The ruling New National Party (NNP) has dismissed allegations that it is engaged in chartering at least three aircraft to bring people from the United States to vote in the March 13 general election.
“This is absolutely untrue, we have not chartered any flight or flights. What I can say is that there are Grenadians who are registered as electors that are presently in different parts of the diaspora who are inquiring about the rules to confirm if they are qualified to vote,” said NNP campaign manager, Roland Bhola.
The leader of the main opposition National Democratic Congress (NDC, Nazim Burke, over the last weekend warned of possible electoral in the elections, saying that he had been reliably informed that persons were being brought here from the United States to cast ballots.
“We have been receiving very detailed plans of intentions to bring here into Grenada three chartered planes containing persons who are coming here…to vote in the upcoming elections.
“These persons brothers and sisters are coming primarily from the United States. We have already heard…that some of them are here and are living in a hotel…
“Our law makes it clear under Section 26 of our representation of the People’s Law, it makes it absolutely clear, it is a crime to make a false statement and to tell somebody that you qualify to vote when you are not qualified to vote.
“Don’t let anybody suck you into any kind of confusion. Don’t let anybody lead you astray. We say to you take the ticket, take the free ride but don’t participate in any election,” Burke said, adding that “the only people who are qualified to vote in Grenada are people who are ordinarily resident to vote in one f our constituencies.
“If you living in America and you ordinarily living in America you have no right to come and vote in the upcoming election,” he said, telling supporters that unlike 2013 when the NDC was trounced at the polls, this time it will be different.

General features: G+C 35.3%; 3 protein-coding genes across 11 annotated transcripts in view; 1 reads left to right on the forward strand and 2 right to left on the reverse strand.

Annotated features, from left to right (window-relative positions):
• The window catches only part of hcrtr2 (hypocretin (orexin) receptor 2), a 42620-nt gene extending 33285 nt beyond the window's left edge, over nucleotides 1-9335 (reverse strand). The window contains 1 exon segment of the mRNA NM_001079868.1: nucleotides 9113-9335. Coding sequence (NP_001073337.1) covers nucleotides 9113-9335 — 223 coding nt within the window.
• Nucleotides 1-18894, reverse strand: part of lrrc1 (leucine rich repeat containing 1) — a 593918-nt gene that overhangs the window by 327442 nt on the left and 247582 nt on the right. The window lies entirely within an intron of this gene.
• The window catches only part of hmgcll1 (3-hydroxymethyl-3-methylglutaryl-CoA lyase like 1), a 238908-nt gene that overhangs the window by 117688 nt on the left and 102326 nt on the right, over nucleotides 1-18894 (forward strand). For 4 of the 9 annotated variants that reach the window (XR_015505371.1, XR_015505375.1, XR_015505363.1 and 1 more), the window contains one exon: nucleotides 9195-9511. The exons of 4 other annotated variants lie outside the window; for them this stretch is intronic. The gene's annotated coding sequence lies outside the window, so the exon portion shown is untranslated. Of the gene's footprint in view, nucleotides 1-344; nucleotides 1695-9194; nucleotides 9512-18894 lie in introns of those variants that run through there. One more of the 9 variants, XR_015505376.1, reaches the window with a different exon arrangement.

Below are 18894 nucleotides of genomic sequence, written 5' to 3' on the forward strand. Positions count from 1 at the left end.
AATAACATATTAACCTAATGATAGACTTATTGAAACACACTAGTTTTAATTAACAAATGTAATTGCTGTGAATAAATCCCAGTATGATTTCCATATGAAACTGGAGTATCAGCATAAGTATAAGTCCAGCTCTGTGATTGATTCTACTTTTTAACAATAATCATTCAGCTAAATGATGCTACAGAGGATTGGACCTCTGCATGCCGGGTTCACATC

Meanwhile, the Office of the Parliamentary Election Office (PEO) said that the law is quite clear on whoi are allowed to cast ballots in a general election here.
PEO Civic and Education Officer, Ferdinand Phillip, said that “section six of the Act has the qualifying clauses and persons must know that in order to vote one first be registered and to register there are mandatory requirements and the law is our guide”.
Section six of the Act which is labelled “Entitlement to registration” states that a person shall be entitled to be registered as an elector in any one constituency if he/she is a citizen of Grenada, a Commonwealth citizen, who has resided in Grenada for a period of at least twelve months immediately before the date of his registration, has attained the age of eighteen years; and is ordinarily resident in that constituency.
But the legislation notes that a person is disqualified as an elector if that person has been sentenced by a Court in any part of the Commonwealth to death, or to imprisonment for a term exceeding 12 months, and has not either suffered the punishment as may have been substituted by a competent authority, unless he received a free pardon.
The law also said that each registered person has the right to remain registered unless and until his name is deleted from the current list, by the Supervisor of Elections based on certain criteria.
The PEO Tuesday said that the final consolidated list for the general election contains 78,221 names.
Phillip, said the names of 122 dead people had been removed from the list.
Last week, 45 candidates representing five political parties and three independent candidates were nominated to contest the election.
Political observers say the contest is a straight fight between the NNP headed by Prime Minister Dr. Keith Mitchell and the NDC that is seeking to return to office after it was trounced 15-nil in the 2013 poll.
Former finance minister Nazim Burke is leading the NDC for the first time into a general election having replaced former prime minister Tillman Thomas.